The Transparency Code will help to boost trust and confidence in the relationship between doctors and pharmaceutical companies; where transfers of value are seen as a way to improve patient outcomes as well as increase the training and expertise of doctors. According to the AIPM, “The cooperation between the pharmaceutical industry and doctors offers a broad spectrum of patients the opportunity to improve the quality of their lives and suppress their symptoms using increasingly customized smart drugs, new therapies or diagnostic options. Due to the permanent lack of financial resources in the Hungarian health sector, sponsoring by the pharmaceutical industry is of primary importance to provide professional development opportunities and attendance at international and Hungarian science conferences.”


Lithuania also joins forces with EFPIA

The Letter of Intent from Ukraine echoes the moves made last year by Lithuania to also draw on EFPIA’s expertise. In July 2014, the signing of a  ‘Joint Working Agreement’ created a partnership between the Lithuanian Ministry of Health and EFPIA, which it is hoped will provide greater transparency for the healthcare industry alongside better treatment and outcomes for patients.  Lithuania has, however, already made good progress by the adoption of a national ‘HCP/HCO Disclosure Code’ in 2013 and 2014 by IFPA (The Lithuanian Association of Innovative Pharmaceutical Industry) and the VGA (The Pharmaceutical Manufacturers’ Association) respectively, in order to supplement its 2004 ‘Code of Ethics for Pharmaceutical Marketing’.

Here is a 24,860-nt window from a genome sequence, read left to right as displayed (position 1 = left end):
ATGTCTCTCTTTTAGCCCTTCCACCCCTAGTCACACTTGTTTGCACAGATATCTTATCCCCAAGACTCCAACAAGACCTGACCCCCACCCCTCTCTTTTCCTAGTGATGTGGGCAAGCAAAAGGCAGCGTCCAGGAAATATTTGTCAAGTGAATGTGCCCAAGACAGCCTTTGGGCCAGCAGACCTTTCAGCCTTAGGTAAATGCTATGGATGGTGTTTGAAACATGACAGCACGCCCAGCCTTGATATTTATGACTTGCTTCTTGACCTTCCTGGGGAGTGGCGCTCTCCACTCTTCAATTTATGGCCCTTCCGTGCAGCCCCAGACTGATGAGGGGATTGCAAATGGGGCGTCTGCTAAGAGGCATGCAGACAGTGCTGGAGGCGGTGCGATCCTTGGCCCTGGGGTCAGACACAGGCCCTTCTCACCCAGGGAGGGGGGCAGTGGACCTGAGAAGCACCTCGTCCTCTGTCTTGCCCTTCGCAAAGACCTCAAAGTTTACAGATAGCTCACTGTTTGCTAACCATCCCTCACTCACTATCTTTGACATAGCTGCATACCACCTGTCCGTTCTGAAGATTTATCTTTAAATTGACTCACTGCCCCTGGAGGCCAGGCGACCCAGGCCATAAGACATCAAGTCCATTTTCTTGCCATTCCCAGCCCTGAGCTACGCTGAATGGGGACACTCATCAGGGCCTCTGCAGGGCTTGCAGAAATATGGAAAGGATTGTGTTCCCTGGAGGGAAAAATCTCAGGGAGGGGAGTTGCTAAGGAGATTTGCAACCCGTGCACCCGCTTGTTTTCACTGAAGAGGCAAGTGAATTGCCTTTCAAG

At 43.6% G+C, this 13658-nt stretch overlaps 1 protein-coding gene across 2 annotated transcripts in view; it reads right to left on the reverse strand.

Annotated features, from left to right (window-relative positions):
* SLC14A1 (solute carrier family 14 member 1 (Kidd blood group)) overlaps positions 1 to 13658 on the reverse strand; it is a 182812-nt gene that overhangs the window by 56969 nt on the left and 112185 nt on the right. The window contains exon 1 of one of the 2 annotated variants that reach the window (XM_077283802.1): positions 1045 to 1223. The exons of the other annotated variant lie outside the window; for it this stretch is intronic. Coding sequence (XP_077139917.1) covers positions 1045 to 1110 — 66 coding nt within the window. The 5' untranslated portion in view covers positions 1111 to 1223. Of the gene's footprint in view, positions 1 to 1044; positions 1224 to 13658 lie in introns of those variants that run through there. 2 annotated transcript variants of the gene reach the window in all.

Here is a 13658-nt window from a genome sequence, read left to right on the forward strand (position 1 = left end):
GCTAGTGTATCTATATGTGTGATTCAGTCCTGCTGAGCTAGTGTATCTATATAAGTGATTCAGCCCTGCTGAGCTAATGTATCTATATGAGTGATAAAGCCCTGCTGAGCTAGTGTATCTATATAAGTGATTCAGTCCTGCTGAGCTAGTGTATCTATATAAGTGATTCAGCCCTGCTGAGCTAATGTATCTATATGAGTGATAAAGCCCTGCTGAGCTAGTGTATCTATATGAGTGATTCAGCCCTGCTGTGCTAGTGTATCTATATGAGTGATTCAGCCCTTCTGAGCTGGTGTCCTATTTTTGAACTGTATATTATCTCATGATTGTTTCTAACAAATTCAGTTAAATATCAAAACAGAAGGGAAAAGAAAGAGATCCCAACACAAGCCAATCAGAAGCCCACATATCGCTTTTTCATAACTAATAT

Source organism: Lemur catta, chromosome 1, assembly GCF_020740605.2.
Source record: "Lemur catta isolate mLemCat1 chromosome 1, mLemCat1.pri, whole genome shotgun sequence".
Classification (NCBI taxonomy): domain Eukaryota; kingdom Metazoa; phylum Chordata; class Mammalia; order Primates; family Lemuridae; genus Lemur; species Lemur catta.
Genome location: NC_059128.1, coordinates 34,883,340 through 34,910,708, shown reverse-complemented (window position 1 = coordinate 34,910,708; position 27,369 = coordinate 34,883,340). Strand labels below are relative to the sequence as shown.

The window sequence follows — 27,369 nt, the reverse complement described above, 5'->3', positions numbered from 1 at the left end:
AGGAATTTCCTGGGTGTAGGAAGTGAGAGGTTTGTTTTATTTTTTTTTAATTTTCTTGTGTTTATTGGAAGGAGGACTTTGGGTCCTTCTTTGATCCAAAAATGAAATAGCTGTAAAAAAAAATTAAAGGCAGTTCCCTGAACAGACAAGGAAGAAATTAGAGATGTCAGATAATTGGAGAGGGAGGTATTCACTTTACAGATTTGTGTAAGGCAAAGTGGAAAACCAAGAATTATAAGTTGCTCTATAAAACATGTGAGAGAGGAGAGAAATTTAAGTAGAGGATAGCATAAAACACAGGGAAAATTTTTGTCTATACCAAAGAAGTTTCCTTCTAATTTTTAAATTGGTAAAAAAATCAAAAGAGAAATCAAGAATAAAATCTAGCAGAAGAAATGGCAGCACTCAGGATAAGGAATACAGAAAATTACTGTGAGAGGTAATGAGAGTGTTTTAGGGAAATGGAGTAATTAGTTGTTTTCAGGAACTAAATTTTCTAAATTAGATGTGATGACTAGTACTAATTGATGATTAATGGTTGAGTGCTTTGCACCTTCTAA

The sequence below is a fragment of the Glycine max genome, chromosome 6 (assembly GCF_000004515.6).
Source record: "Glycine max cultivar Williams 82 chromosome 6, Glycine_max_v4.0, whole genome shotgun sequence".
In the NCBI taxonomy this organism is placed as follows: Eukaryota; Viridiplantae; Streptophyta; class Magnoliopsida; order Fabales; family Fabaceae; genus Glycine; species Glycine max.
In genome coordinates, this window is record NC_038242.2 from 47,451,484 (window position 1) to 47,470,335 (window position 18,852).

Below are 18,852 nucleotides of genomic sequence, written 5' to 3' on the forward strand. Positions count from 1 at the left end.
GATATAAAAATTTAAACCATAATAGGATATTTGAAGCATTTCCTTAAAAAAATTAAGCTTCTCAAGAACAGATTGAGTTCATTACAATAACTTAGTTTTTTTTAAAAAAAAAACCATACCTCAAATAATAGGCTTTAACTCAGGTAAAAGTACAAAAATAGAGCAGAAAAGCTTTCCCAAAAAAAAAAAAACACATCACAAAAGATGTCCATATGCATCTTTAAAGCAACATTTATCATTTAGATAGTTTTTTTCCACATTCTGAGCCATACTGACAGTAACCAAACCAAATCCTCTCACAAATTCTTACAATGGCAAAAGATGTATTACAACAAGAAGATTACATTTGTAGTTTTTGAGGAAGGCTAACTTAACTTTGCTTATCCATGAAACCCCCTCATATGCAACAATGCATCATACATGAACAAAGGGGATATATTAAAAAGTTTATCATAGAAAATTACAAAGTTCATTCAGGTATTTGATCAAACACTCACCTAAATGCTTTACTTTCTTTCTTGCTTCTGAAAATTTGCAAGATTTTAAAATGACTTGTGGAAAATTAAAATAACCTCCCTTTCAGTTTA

Poland agrees to take transparency further

After recently taking steps to create its own disclosure code that falls into line with EFPIA’s code, INFARMA, the Polish association for the innovative pharmaceutical industry has together with the Presidium of the Regional Medical Council in Warsaw recently organised a national debate on transparency.

In February this year, INFARMA and the Regional Chamber of Physicians adopted a joint position reflecting their strong commitment to the transparent and ethical standards of collaboration between pharmaceutical companies and health care providers and organisations. They concluded that a ‘conflict of interests’ declaration is a necessity for the medical environment to reveal their relationships with pharmaceutical companies in the area of “physicians’ education and scientific publications”. The organisations recommend that the practice, widely used in other EU countries and the USA, is adopted in Poland – whereby physicians declare their cooperation with pharmaceutical companies in their daily practice, during scientific conference lectures and presentations.

Poland, like the rest of Europe want transparency to translate into real benefits for patients: INFARMA writes in their Disclosure Code “…by making necessary investments, we improve Polish standards of medical treatment, and want to build the confidence of patients, who have the right to receive prompt and effective therapy.”




The author

Ruth KnowlesRuth Knowles is a freelance science writer who has written articles and press releases on a range of life science and health topics. She received her MSc in Science Communication from the University of the West of England, Bristol.